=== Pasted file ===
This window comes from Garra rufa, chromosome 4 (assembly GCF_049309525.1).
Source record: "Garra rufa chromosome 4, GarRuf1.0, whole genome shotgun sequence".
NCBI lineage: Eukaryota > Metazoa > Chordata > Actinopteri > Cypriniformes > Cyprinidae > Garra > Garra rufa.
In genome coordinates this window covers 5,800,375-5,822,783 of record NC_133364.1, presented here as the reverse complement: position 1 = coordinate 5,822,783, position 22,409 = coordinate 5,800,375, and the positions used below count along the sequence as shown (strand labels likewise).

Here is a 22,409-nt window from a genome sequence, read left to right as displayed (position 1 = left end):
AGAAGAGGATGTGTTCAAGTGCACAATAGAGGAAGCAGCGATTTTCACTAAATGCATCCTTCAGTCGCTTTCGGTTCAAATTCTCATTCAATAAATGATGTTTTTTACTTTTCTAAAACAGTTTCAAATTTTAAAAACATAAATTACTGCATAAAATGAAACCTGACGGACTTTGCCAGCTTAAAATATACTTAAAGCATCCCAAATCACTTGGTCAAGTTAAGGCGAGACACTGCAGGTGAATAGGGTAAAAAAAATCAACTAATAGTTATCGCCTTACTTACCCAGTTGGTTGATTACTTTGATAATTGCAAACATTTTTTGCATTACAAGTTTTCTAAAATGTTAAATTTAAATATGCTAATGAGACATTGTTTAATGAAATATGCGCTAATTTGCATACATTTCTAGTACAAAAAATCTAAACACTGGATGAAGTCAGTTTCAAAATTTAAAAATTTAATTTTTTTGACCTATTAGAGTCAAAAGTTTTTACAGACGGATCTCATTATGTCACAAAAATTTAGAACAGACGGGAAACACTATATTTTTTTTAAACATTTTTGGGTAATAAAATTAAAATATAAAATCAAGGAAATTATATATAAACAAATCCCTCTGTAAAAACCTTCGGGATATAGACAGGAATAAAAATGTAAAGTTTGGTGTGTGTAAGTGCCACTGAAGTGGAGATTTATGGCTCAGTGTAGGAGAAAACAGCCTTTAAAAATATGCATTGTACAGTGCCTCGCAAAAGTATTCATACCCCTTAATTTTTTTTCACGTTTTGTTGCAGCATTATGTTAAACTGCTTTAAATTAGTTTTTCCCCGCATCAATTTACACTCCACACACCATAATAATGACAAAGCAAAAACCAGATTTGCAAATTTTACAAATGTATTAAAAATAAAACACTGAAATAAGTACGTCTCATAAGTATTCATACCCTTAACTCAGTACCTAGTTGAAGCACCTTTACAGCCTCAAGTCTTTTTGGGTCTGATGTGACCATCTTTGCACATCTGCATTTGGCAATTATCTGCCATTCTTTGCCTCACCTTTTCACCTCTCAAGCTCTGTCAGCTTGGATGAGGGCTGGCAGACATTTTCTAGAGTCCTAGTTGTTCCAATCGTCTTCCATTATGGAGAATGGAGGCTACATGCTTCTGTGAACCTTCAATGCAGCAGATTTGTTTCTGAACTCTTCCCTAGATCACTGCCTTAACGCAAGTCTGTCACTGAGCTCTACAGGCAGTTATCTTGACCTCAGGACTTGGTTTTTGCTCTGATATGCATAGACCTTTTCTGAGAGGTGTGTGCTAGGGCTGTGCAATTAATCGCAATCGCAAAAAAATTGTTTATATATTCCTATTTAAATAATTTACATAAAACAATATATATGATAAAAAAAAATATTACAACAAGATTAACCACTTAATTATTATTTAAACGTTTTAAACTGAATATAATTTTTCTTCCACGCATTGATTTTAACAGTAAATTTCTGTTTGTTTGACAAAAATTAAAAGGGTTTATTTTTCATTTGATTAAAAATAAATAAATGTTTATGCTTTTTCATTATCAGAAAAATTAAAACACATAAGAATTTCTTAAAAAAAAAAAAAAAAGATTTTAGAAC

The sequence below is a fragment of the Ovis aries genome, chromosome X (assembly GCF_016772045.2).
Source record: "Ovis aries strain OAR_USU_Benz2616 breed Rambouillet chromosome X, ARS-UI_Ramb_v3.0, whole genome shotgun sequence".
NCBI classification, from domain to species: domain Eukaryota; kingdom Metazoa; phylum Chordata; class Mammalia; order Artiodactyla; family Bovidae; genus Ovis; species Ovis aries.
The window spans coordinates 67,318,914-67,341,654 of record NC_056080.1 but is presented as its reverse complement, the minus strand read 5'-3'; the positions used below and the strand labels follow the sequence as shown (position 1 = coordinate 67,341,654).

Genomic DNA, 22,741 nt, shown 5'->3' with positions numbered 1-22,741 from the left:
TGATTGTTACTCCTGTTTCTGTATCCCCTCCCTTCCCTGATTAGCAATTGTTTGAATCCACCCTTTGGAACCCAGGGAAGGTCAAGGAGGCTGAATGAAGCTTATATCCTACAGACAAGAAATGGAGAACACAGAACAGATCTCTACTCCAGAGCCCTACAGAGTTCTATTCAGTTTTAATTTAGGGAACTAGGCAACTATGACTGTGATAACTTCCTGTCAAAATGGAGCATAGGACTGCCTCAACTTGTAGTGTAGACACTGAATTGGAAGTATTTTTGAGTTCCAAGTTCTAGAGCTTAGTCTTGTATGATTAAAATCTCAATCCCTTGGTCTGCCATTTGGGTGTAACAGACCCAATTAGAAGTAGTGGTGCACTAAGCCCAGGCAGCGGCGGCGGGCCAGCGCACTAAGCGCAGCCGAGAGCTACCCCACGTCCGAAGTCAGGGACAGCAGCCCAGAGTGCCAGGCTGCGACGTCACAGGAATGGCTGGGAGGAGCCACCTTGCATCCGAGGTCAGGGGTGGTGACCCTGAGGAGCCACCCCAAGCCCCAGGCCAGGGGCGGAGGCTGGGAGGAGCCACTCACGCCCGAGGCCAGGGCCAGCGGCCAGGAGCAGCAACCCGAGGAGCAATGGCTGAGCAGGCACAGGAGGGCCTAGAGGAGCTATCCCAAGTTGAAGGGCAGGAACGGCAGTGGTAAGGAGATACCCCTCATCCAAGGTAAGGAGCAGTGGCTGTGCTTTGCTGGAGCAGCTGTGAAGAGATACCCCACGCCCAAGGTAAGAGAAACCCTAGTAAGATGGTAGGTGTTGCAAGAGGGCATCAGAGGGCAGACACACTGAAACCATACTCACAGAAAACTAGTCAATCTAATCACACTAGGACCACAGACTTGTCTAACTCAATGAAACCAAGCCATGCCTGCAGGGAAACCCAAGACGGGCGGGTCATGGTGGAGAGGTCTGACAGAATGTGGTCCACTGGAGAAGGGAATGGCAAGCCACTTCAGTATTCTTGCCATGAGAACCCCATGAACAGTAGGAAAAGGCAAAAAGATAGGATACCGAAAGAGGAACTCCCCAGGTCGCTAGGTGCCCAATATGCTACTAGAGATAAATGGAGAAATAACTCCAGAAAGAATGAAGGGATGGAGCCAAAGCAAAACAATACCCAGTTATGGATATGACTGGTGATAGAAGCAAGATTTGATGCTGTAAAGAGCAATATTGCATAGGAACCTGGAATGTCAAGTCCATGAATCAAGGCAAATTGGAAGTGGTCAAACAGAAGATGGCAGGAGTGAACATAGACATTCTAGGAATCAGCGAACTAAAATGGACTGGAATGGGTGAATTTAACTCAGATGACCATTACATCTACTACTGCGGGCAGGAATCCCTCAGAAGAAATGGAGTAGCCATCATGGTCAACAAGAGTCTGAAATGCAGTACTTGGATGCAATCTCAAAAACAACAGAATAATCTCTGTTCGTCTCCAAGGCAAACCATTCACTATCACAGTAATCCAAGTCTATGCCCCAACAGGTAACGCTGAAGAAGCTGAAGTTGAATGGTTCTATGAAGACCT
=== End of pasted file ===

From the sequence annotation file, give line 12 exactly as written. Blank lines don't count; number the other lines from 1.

TGATTGTTACTCCTGTTTCTGTATCCCCTCCCTTCCCTGATTAGCAATTGTTTGAATCCACCCTTTGGAACCCAGGGAAGGTCAAGGAGGCTGAATGAAGCTTATATCCTACAGACAAGAAATGGAGAACACAGAACAGATCTCTACTCCAGAGCCCTACAGAGTTCTATTCAGTTTTAATTTAGGGAACTAGGCAACTATGACTGTGATAACTTCCTGTCAAAATGGAGCATAGGACTGCCTCAACTTGTAGTGTAGACACTGAATTGGAAGTATTTTTGAGTTCCAAGTTCTAGAGCTTAGTCTTGTATGATTAAAATCTCAATCCCTTGGTCTGCCATTTGGGTGTAACAGACCCAATTAGAAGTAGTGGTGCACTAAGCCCAGGCAGCGGCGGCGGGCCAGCGCACTAAGCGCAGCCGAGAGCTACCCCACGTCCGAAGTCAGGGACAGCAGCCCAGAGTGCCAGGCTGCGACGTCACAGGAATGGCTGGGAGGAGCCACCTTGCATCCGAGGTCAGGGGTGGTGACCCTGAGGAGCCACCCCAAGCCCCAGGCCAGGGGCGGAGGCTGGGAGGAGCCACTCACGCCCGAGGCCAGGGCCAGCGGCCAGGAGCAGCAACCCGAGGAGCAATGGCTGAGCAGGCACAGGAGGGCCTAGAGGAGCTATCCCAAGTTGAAGGGCAGGAACGGCAGTGGTAAGGAGATACCCCTCATCCAAGGTAAGGAGCAGTGGCTGTGCTTTGCTGGAGCAGCTGTGAAGAGATACCCCACGCCCAAGGTAAGAGAAACCCTAGTAAGATGGTAGGTGTTGCAAGAGGGCATCAGAGGGCAGACACACTGAAACCATACTCACAGAAAACTAGTCAATCTAATCACACTAGGACCACAGACTTGTCTAACTCAATGAAACCAAGCCATGCCTGCAGGGAAACCCAAGACGGGCGGGTCATGGTGGAGAGGTCTGACAGAATGTGGTCCACTGGAGAAGGGAATGGCAAGCCACTTCAGTATTCTTGCCATGAGAACCCCATGAACAGTAGGAAAAGGCAAAAAGATAGGATACCGAAAGAGGAACTCCCCAGGTCGCTAGGTGCCCAATATGCTACTAGAGATAAATGGAGAAATAACTCCAGAAAGAATGAAGGGATGGAGCCAAAGCAAAACAATACCCAGTTATGGATATGACTGGTGATAGAAGCAAGATTTGATGCTGTAAAGAGCAATATTGCATAGGAACCTGGAATGTCAAGTCCATGAATCAAGGCAAATTGGAAGTGGTCAAACAGAAGATGGCAGGAGTGAACATAGACATTCTAGGAATCAGCGAACTAAAATGGACTGGAATGGGTGAATTTAACTCAGATGACCATTACATCTACTACTGCGGGCAGGAATCCCTCAGAAGAAATGGAGTAGCCATCATGGTCAACAAGAGTCTGAAATGCAGTACTTGGATGCAATCTCAAAAACAACAGAATAATCTCTGTTCGTCTCCAAGGCAAACCATTCACTATCACAGTAATCCAAGTCTATGCCCCAACAGGTAACGCTGAAGAAGCTGAAGTTGAATGGTTCTATGAAGACCT